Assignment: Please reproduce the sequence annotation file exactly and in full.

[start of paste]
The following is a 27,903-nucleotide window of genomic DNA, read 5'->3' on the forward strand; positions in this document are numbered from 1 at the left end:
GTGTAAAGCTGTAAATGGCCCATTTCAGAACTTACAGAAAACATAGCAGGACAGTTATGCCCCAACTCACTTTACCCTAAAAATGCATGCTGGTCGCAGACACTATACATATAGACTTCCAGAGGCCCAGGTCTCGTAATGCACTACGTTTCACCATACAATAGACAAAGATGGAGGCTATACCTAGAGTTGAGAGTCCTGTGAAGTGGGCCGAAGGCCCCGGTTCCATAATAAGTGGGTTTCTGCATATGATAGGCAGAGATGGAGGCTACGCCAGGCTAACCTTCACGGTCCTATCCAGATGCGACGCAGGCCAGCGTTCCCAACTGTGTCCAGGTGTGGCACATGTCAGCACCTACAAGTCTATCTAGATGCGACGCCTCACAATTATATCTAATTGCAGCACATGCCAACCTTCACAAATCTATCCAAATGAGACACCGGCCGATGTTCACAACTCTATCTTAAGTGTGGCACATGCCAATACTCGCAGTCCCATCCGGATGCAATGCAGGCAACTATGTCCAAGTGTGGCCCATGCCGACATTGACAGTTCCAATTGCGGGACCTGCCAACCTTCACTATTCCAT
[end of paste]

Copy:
The following is a 27,903-nucleotide window of genomic DNA, read 5'->3' on the forward strand; positions in this document are numbered from 1 at the left end:
GTGTAAAGCTGTAAATGGCCCATTTCAGAACTTACAGAAAACATAGCAGGACAGTTATGCCCCAACTCACTTTACCCTAAAAATGCATGCTGGTCGCAGACACTATACATATAGACTTCCAGAGGCCCAGGTCTCGTAATGCACTACGTTTCACCATACAATAGACAAAGATGGAGGCTATACCTAGAGTTGAGAGTCCTGTGAAGTGGGCCGAAGGCCCCGGTTCCATAATAAGTGGGTTTCTGCATATGATAGGCAGAGATGGAGGCTACGCCAGGCTAACCTTCACGGTCCTATCCAGATGCGACGCAGGCCAGCGTTCCCAACTGTGTCCAGGTGTGGCACATGTCAGCACCTACAAGTCTATCTAGATGCGACGCCTCACAATTATATCTAATTGCAGCACATGCCAACCTTCACAAATCTATCCAAATGAGACACCGGCCGATGTTCACAACTCTATCTTAAGTGTGGCACATGCCAATACTCGCAGTCCCATCCGGATGCAATGCAGGCAACTATGTCCAAGTGTGGCCCATGCCGACATTGACAGTTCCAATTGCGGGACCTGCCAACCTTCACTATTCCAT